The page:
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Donald Trump at a podium
The US president Donald Trump imposed new tariffs on USD 34 billion of imports from China after several months of threats. China quickly began levying retaliatory tariffs. Photo: Bloomberg

After many months of escalating and reciprocal threats, the US and China have taken what appear to be the first steps in a trade war between two of the world’s largest economies. On Friday, Beijing quickly began levying retaliatory tariffs after the US imposed new tariffs on USD 34 billion of annual imports from China.

The escalation from threats to trade war is expected to have global consequences. Global supply chains will suffer, which will lead to higher costs for businesses and more expensive products for consumers. This will have an impact on stock markets globally.

Well-prepared

Although the prospect of a trade war makes the outlook for stock markets unpredictable in the short term, the portfolio managers of the global equity fund SKAGEN Global still believe that equities are an attractive proposition for the long-term investor.

“This trade war has been a long time coming. The signals from both China and the US have been clear, and the only uncertainty was whether Donald Trump would actually carry out his threats. This type of turmoil opens up opportunities for active stock pickers. SKAGEN Global has an unconstrained investment mandate that enables us to seek out and buy stocks in undervalued companies virtually anywhere in the world. The fact that almost everyone fears a war, means that we are able to find quality companies at an even lower price. In the long run this will pay off, even though we may experience some short-term turbulence,” explains Knut Gezelius, portfolio manager of SKAGEN Global.

During the second quarter, SKAGEN Global has adjusted the portfolio and bought into three US companies, amongst others. These are namely Mastercard, Moody’s and Tyson Foods.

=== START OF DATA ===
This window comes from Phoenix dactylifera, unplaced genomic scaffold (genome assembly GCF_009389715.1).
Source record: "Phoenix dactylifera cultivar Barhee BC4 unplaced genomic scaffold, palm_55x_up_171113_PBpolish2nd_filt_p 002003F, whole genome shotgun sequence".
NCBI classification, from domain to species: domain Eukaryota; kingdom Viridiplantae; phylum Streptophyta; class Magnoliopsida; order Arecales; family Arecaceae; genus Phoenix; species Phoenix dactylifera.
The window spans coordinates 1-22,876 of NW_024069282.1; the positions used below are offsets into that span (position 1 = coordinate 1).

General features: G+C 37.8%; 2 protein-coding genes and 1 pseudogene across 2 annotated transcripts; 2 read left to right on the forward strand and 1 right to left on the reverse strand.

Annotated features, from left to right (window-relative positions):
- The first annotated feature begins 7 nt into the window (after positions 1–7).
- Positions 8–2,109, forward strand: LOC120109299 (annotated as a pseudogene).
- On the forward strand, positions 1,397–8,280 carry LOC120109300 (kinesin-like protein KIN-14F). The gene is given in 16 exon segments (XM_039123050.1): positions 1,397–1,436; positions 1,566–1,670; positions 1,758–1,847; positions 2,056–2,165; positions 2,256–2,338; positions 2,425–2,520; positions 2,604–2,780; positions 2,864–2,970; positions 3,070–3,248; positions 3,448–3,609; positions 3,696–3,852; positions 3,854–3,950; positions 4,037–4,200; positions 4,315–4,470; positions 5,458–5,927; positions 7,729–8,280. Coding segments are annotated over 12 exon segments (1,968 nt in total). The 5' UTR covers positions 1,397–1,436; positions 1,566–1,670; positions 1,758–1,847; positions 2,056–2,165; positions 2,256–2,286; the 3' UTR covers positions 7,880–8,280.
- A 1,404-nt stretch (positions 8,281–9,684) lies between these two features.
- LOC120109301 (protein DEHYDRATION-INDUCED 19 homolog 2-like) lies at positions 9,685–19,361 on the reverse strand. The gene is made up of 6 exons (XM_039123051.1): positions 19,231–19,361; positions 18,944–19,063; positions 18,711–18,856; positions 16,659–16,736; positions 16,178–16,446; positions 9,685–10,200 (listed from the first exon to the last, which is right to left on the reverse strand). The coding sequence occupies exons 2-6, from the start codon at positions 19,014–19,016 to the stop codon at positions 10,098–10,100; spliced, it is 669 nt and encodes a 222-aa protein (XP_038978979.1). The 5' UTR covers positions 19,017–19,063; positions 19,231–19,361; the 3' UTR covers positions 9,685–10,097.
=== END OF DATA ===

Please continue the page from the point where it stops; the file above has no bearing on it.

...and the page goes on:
“We see the US technology and payment company Mastercard benefitting from the global structural shift from cash to electronic payment, an irresistible force driven by universal factors such as consumer convenience, government tax collection and trade efficiency.

The credit-rating agency Moody’s operates in an oligopolistic market and will benefit hugely over time from emerging markets adopting more bond financing.

Tyson Foods, the premier chicken producer in the US and a former holding in SKAGEN Global, has seen a fall in share price due to short-term noise. However, the secular protein trend and chicken pricing power seem to be intact.

Over the past six months, SKAGEN Global has enhanced its pipeline of portfolio candidates so that the fund can immediately take advantage of attractive entry points that may suddenly emerge going forward,” explains Knut Gezelius.

Foundations for good returns

“It is precisely when stock prices fall and fear reigns that investors are able to make good investments. By buying stocks at lower prices and resisting the urge to sell out, investors lay the foundations for future returns,” comments Pål Bergskaug, Director of Wealth Management in Norway.

“It is during periods such as this that you can lift your long-term returns. Investors who bought stocks during the financial crisis were well paid for it in the aftermath,” concludes Bergskaug.

Historical returns are no guarantee for future returns. Future returns will depend, inter alia, on market developments, the fund manager's skill, the fund's risk profile and management fees. The return may become negative as a result of negative price developments.